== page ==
RT: I can’t say that Krazy Kat is a deep personal touchstone, because I did not discover it until I was in high school or later. But it is the strip that sets off fireworks for me too. I love the way Herriman pushes the medium as far as he can. It’s done with such casual playfulness. One big thing it does: it makes me want to do what Herriman’s doing. Not copy him - every time I try to imitate his style it looks boring. Like imitating Herriman’s dramatic lighting effects where it looks like high noon but the sky is pitch black. Yeah, I want to draw Krazy Kat, but my own way. It makes me want to do something comparable in depth and gesture. Silly, no?
BW: I think I know what you mean. It’s such a pure vision--that’s what we all aspire to. But you’re right, you can’t copy it, because it’s so quirky and personal that it just screams “phony” in anyone else’s hands. What seems silly and natural with Herriman looks precious and contrived outside its own context. Obviously, I learned a lot from Krazy Kat’s panel designs in my own Sunday strips, but mostly, I think Krazy Kat made me more attuned to timing, language, and how you express the idea. Heaven knows, the guy drew thirty years of strips with just one joke, so he got very inventive in how he said it, and that’s the fun of it.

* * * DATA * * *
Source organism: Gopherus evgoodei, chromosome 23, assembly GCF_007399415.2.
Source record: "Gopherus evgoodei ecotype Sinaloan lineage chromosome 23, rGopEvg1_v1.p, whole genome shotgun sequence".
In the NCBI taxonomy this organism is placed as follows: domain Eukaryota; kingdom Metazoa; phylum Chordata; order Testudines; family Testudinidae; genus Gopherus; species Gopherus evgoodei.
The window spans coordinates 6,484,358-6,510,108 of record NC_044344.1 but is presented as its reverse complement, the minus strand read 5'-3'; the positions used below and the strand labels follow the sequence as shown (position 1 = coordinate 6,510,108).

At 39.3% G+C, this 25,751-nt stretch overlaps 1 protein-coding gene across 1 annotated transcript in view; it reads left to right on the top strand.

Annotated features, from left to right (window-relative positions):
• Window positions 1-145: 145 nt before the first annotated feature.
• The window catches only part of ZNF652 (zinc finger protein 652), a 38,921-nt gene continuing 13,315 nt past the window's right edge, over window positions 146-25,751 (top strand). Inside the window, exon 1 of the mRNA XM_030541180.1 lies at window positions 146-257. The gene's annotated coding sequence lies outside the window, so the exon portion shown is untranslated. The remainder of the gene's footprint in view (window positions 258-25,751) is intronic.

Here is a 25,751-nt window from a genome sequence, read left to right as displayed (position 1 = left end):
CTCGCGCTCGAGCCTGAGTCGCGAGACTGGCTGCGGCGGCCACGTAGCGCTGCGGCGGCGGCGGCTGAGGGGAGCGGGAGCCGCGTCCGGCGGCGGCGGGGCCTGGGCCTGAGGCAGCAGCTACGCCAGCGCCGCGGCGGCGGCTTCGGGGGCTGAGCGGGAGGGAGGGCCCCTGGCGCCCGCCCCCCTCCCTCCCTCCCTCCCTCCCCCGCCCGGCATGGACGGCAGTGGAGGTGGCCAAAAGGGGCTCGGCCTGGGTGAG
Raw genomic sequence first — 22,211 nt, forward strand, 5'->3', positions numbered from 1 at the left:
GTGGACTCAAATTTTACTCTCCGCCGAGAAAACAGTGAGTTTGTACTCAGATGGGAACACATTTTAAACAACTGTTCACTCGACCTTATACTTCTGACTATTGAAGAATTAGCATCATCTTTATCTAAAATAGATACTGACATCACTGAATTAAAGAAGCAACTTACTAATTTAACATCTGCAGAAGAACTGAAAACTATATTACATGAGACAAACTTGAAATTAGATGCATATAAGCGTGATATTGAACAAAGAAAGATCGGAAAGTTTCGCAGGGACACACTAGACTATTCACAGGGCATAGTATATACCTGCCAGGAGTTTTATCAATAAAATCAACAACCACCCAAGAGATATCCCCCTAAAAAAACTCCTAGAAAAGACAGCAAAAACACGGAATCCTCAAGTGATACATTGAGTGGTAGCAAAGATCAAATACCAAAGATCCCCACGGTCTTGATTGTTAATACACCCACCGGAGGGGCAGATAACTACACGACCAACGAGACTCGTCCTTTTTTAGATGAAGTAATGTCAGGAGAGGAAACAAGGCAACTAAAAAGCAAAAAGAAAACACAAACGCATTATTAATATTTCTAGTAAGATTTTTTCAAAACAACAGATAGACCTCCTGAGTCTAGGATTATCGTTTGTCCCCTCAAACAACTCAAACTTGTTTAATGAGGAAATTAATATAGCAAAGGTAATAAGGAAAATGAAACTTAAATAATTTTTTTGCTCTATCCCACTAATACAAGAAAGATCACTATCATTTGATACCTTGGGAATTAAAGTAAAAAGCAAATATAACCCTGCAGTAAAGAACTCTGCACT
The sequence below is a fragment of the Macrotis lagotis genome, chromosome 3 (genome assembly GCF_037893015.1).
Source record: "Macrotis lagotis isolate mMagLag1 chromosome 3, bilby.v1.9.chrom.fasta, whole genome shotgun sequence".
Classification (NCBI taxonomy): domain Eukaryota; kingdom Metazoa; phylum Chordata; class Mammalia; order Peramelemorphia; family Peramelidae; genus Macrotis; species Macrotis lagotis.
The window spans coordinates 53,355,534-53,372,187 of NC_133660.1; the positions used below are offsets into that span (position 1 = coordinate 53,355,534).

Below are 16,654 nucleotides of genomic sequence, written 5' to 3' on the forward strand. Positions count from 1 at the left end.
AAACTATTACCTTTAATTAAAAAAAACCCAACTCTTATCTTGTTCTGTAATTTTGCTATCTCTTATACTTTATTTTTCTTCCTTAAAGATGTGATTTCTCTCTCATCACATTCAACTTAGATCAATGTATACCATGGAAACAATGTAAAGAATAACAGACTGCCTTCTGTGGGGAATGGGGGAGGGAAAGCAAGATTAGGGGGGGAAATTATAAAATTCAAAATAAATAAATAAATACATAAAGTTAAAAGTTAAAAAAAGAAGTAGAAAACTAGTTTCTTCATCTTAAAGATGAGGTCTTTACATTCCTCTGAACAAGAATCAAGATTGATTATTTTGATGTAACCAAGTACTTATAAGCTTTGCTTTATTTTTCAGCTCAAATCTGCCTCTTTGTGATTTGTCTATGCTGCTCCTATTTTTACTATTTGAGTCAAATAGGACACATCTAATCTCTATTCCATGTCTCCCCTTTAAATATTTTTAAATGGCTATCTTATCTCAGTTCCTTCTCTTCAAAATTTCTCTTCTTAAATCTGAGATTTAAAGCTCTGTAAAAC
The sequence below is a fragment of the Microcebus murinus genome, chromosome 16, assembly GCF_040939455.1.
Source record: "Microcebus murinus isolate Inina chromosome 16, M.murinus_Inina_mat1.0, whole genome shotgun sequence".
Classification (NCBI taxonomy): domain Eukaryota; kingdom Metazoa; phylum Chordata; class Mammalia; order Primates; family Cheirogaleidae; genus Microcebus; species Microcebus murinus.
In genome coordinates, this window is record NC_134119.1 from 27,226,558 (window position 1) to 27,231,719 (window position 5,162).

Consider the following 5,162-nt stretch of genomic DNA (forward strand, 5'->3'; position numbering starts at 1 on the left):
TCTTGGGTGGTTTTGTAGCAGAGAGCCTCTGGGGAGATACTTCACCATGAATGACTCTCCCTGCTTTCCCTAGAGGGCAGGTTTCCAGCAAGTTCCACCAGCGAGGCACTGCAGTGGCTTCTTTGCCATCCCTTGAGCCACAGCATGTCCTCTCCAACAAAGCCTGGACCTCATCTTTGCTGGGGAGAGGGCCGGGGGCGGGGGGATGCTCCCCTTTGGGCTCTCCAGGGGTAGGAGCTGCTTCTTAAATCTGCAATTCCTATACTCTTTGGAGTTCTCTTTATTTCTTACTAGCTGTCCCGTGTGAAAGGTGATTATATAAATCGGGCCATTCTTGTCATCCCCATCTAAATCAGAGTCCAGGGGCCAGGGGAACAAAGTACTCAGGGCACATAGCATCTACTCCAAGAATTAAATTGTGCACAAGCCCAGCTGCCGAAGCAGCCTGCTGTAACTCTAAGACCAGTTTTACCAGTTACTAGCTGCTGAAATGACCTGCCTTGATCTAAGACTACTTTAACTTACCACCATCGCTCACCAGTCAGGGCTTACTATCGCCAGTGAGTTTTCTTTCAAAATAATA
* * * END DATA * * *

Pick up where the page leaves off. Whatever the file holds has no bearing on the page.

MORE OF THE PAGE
RT: Herriman has things that would work in no other medium, like the constant changes in background detail and you know he only does it to avoid the boredom of drawing something over and over. And the presentation: It’s theatrical and artificial, yet when the wind blows through and the weather changes, the effect is more natural than nature. It’s a heightened reality. I can see how people miss the point of the strip. I have friends who just don’t get it; it’s not for everybody. If you get it, you get it. If you don’t you don’t. But once you decipher Krazy Kat and learn its odd and hilarious humor, it opens a whole new world like no other. There are strips that are classics that I respond to on many levels without loving them (Little Nemo is one). I can enjoy such strips without really learning too much from them. But Krazy Kat is a whole course in comics. A feast.